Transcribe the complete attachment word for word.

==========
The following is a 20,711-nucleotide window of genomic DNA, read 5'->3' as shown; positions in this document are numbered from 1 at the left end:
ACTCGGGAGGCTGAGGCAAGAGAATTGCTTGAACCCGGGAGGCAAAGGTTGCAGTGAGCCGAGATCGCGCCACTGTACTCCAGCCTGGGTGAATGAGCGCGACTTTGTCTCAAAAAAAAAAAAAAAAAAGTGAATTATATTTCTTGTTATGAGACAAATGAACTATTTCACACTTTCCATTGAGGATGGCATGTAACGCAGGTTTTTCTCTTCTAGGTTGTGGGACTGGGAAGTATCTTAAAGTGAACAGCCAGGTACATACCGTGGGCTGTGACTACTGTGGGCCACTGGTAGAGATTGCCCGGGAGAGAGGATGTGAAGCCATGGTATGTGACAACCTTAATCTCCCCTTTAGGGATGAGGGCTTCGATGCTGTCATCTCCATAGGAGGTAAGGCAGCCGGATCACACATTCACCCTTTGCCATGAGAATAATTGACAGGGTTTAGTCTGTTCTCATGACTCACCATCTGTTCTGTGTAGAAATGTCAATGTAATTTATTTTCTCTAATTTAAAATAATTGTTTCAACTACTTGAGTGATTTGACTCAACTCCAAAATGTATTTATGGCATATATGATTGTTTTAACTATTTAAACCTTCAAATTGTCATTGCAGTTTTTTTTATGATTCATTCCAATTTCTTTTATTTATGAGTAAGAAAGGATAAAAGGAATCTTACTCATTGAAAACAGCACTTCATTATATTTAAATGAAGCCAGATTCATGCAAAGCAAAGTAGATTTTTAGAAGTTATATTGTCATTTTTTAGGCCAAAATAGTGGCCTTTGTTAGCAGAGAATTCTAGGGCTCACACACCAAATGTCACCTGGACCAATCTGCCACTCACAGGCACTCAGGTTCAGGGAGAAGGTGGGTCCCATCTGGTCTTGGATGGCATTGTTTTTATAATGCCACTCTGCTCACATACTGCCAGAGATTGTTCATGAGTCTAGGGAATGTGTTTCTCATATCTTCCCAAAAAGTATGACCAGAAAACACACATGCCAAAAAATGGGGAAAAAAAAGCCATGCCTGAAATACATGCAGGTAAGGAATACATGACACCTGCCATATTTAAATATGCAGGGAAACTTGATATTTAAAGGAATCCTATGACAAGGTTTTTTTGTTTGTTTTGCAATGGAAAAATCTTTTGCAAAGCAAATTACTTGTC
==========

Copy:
The following is a 20,711-nucleotide window of genomic DNA, read 5'->3' as shown; positions in this document are numbered from 1 at the left end:
ACTCGGGAGGCTGAGGCAAGAGAATTGCTTGAACCCGGGAGGCAAAGGTTGCAGTGAGCCGAGATCGCGCCACTGTACTCCAGCCTGGGTGAATGAGCGCGACTTTGTCTCAAAAAAAAAAAAAAAAAAGTGAATTATATTTCTTGTTATGAGACAAATGAACTATTTCACACTTTCCATTGAGGATGGCATGTAACGCAGGTTTTTCTCTTCTAGGTTGTGGGACTGGGAAGTATCTTAAAGTGAACAGCCAGGTACATACCGTGGGCTGTGACTACTGTGGGCCACTGGTAGAGATTGCCCGGGAGAGAGGATGTGAAGCCATGGTATGTGACAACCTTAATCTCCCCTTTAGGGATGAGGGCTTCGATGCTGTCATCTCCATAGGAGGTAAGGCAGCCGGATCACACATTCACCCTTTGCCATGAGAATAATTGACAGGGTTTAGTCTGTTCTCATGACTCACCATCTGTTCTGTGTAGAAATGTCAATGTAATTTATTTTCTCTAATTTAAAATAATTGTTTCAACTACTTGAGTGATTTGACTCAACTCCAAAATGTATTTATGGCATATATGATTGTTTTAACTATTTAAACCTTCAAATTGTCATTGCAGTTTTTTTTATGATTCATTCCAATTTCTTTTATTTATGAGTAAGAAAGGATAAAAGGAATCTTACTCATTGAAAACAGCACTTCATTATATTTAAATGAAGCCAGATTCATGCAAAGCAAAGTAGATTTTTAGAAGTTATATTGTCATTTTTTAGGCCAAAATAGTGGCCTTTGTTAGCAGAGAATTCTAGGGCTCACACACCAAATGTCACCTGGACCAATCTGCCACTCACAGGCACTCAGGTTCAGGGAGAAGGTGGGTCCCATCTGGTCTTGGATGGCATTGTTTTTATAATGCCACTCTGCTCACATACTGCCAGAGATTGTTCATGAGTCTAGGGAATGTGTTTCTCATATCTTCCCAAAAAGTATGACCAGAAAACACACATGCCAAAAAATGGGGAAAAAAAAGCCATGCCTGAAATACATGCAGGTAAGGAATACATGACACCTGCCATATTTAAATATGCAGGGAAACTTGATATTTAAAGGAATCCTATGACAAGGTTTTTTTGTTTGTTTTGCAATGGAAAAATCTTTTGCAAAGCAAATTACTTGTC